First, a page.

The most frequently and widely used category of ergogenic aids is those with supposed anabolic effects; that is, they mimic the benefits of steroids (in a legal manner). Creatine is the most widely used supplement taken by both recreational and professional athletes. Creatine is synthesized in the kidneys, pancreas, and liver from amino acid precursors (methionine, arginine, and glycine), and is also found in meat, fish, and poultry. The ergogenic effect of supplemental creatine is attributed to its ability to increase tissue creatine levels beyond what the body can synthesize on its own, resulting in increased work capacity during intense activity requiring maximal or near maximal effort. It can also expedite the recovery rate following exercise. These benefits are most likely seen with a regimen of 20 to 25 grams of creatine over five to seven days, divided into four- or five-gram doses (this is called the loading phase). Creatine levels will fall to presupplementation levels six weeks later. For optimal effect, each dose of creatine should be consumed with a carbohydrate and without caffeine, which can counteract the ergogenic effect. Muscle hypertrophy and fluid retention can occur during the loading phase, causing a weight gain of four to seven pounds. This increase may be advantageous for the strength athlete, but less so for an athlete who relies on speed. Short-term studies have not shown an increase in muscle strains, cramps, or pulls with creatine, but it is critical for the athlete to maintain optimal hydration. There are some concerns with product contamination, as creatine supplements could be contaminated with herbs, or even with other anabolic agents not listed on the label.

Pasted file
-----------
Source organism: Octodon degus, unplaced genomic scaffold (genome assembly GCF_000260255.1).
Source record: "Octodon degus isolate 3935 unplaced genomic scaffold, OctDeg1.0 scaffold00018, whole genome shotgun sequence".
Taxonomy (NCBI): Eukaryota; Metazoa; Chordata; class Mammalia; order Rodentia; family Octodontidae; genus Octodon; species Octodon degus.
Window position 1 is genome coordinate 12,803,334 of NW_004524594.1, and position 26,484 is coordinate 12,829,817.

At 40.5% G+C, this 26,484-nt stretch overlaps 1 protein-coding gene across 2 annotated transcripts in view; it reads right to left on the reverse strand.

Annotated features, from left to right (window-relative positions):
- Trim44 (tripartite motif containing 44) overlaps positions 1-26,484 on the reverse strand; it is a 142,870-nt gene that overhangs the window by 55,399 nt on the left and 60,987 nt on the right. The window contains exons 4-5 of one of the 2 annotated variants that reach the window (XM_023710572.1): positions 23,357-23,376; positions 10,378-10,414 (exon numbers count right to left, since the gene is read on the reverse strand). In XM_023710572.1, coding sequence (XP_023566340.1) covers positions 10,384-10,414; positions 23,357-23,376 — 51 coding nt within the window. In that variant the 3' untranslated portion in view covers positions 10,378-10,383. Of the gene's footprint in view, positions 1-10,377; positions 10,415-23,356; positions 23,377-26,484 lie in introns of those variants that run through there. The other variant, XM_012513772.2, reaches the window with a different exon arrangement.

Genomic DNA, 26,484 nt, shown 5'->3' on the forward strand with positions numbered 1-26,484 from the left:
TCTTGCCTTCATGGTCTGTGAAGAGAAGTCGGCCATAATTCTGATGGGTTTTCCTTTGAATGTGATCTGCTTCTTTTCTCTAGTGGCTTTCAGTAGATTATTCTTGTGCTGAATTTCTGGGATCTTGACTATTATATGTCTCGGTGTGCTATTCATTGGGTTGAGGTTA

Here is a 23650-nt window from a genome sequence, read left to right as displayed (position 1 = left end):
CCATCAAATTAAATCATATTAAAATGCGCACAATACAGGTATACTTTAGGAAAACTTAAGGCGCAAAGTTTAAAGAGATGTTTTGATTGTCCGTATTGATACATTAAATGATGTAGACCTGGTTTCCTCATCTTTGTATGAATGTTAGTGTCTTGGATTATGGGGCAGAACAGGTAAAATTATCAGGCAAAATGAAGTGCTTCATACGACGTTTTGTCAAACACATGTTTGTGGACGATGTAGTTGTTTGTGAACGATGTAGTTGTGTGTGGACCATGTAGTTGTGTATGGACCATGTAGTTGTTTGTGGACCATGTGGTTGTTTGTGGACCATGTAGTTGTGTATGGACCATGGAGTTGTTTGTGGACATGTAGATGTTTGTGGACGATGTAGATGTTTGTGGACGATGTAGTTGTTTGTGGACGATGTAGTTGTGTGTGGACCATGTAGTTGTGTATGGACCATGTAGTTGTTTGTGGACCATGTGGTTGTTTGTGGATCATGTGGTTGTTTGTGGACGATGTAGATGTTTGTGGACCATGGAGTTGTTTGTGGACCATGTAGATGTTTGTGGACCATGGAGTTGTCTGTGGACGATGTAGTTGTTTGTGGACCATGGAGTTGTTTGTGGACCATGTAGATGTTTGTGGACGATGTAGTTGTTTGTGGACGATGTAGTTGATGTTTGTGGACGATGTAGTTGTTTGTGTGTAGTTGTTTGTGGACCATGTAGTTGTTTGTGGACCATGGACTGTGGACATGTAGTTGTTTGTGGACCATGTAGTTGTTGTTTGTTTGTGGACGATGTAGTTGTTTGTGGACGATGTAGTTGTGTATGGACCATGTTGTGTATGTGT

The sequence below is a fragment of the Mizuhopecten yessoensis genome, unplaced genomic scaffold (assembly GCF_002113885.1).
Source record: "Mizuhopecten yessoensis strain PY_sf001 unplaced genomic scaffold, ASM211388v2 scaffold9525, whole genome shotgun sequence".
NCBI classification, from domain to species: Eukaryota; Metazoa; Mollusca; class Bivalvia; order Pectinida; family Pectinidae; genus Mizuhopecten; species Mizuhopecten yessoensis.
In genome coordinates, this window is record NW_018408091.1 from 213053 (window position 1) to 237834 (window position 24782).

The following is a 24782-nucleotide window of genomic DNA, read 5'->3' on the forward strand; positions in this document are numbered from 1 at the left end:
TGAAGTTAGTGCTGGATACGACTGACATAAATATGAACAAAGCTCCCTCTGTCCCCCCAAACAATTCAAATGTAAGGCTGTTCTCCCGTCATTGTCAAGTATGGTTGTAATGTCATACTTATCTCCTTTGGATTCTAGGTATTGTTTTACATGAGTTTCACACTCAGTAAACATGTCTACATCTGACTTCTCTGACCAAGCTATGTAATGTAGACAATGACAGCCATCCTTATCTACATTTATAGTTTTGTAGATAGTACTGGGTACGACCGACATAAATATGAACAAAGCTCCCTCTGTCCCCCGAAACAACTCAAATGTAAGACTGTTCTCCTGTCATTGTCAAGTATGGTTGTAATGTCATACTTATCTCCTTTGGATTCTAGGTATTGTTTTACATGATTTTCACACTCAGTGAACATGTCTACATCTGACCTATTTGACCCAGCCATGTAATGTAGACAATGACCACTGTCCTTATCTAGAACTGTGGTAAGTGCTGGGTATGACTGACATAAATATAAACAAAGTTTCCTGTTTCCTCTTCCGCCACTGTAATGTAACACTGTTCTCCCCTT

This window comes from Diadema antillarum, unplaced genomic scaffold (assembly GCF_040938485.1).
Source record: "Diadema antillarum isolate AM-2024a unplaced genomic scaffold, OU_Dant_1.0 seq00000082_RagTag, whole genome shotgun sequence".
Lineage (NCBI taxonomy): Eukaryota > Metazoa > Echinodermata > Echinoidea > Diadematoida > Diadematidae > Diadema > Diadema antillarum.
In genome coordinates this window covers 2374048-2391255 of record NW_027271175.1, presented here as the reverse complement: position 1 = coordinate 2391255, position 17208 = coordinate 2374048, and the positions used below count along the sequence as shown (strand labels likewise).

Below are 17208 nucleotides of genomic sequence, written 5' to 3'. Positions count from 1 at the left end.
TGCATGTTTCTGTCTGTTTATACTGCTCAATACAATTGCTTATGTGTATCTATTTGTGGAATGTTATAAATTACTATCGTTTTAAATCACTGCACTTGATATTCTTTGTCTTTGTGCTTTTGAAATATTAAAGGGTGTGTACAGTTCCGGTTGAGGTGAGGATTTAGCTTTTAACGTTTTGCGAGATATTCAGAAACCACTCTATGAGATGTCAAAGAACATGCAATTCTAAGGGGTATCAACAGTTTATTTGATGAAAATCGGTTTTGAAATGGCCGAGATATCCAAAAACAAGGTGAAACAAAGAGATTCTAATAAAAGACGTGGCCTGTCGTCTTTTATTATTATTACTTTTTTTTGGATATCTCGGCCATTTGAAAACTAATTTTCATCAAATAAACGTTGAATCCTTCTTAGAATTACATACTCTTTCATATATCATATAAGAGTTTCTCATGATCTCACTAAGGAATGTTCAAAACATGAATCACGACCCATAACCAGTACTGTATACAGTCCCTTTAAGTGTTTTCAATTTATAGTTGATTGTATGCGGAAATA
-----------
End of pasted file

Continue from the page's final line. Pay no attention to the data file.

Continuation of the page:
Other anabolic agents include HMB (beta-hydroxy beta-methylbutyrate), which, in clinical studies, has resulted in an increase in muscle mass. The number of studies has been quite small, however. Boron is a trace mineral involved in cellular functions, but it does not increase testosterone levels as some claims would suggest. It can suppress appetite and impair digestion in doses higher than 50 mg per day. Yohimbe is a supplement derived from the tree bark of a South American plant that confers a stimulant effect, not an anabolic effect. Ingestion of this product can cause dizziness, nervousness, headaches, nausea , vomiting, and an elevated blood pressure . It can also interact with blood-pressure medication and increase the toxicity of psychotherapeutic medications, and it may be harmful to the kidneys. Chromium is an essential mineral involved in blood glucose control. It can be taken in a dosage of between 50 and 300 micrograms per day, but it does not have any anabolic effects.